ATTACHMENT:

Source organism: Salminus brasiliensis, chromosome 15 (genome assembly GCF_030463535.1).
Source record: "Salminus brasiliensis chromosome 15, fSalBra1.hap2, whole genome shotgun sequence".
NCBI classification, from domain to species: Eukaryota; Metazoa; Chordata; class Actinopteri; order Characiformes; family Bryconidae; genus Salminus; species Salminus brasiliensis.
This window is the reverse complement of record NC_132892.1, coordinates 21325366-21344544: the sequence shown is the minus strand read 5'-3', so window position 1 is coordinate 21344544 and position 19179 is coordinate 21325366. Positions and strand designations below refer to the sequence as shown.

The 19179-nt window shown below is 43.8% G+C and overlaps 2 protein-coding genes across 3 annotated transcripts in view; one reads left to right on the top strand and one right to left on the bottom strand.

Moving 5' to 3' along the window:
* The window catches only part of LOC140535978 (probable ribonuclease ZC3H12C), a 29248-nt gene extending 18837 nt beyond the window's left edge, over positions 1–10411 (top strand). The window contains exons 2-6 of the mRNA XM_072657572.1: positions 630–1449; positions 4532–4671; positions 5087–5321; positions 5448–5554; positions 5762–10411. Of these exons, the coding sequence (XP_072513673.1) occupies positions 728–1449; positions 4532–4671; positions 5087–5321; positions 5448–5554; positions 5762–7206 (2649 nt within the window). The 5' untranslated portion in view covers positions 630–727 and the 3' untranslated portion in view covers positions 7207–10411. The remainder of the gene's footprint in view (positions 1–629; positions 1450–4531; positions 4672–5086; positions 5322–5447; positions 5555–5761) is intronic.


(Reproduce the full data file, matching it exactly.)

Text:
Source organism: Salminus brasiliensis, chromosome 15 (genome assembly GCF_030463535.1).
Source record: "Salminus brasiliensis chromosome 15, fSalBra1.hap2, whole genome shotgun sequence".
NCBI classification, from domain to species: Eukaryota; Metazoa; Chordata; class Actinopteri; order Characiformes; family Bryconidae; genus Salminus; species Salminus brasiliensis.
This window is the reverse complement of record NC_132892.1, coordinates 21325366-21344544: the sequence shown is the minus strand read 5'-3', so window position 1 is coordinate 21344544 and position 19179 is coordinate 21325366. Positions and strand designations below refer to the sequence as shown.

The 19179-nt window shown below is 43.8% G+C and overlaps 2 protein-coding genes across 3 annotated transcripts in view; one reads left to right on the top strand and one right to left on the bottom strand.

Moving 5' to 3' along the window:
* The window catches only part of LOC140535978 (probable ribonuclease ZC3H12C), a 29248-nt gene extending 18837 nt beyond the window's left edge, over positions 1–10411 (top strand). The window contains exons 2-6 of the mRNA XM_072657572.1: positions 630–1449; positions 4532–4671; positions 5087–5321; positions 5448–5554; positions 5762–10411. Of these exons, the coding sequence (XP_072513673.1) occupies positions 728–1449; positions 4532–4671; positions 5087–5321; positions 5448–5554; positions 5762–7206 (2649 nt within the window). The 5' untranslated portion in view covers positions 630–727 and the 3' untranslated portion in view covers positions 7207–10411. The remainder of the gene's footprint in view (positions 1–629; positions 1450–4531; positions 4672–5086; positions 5322–5447; positions 5555–5761) is intronic.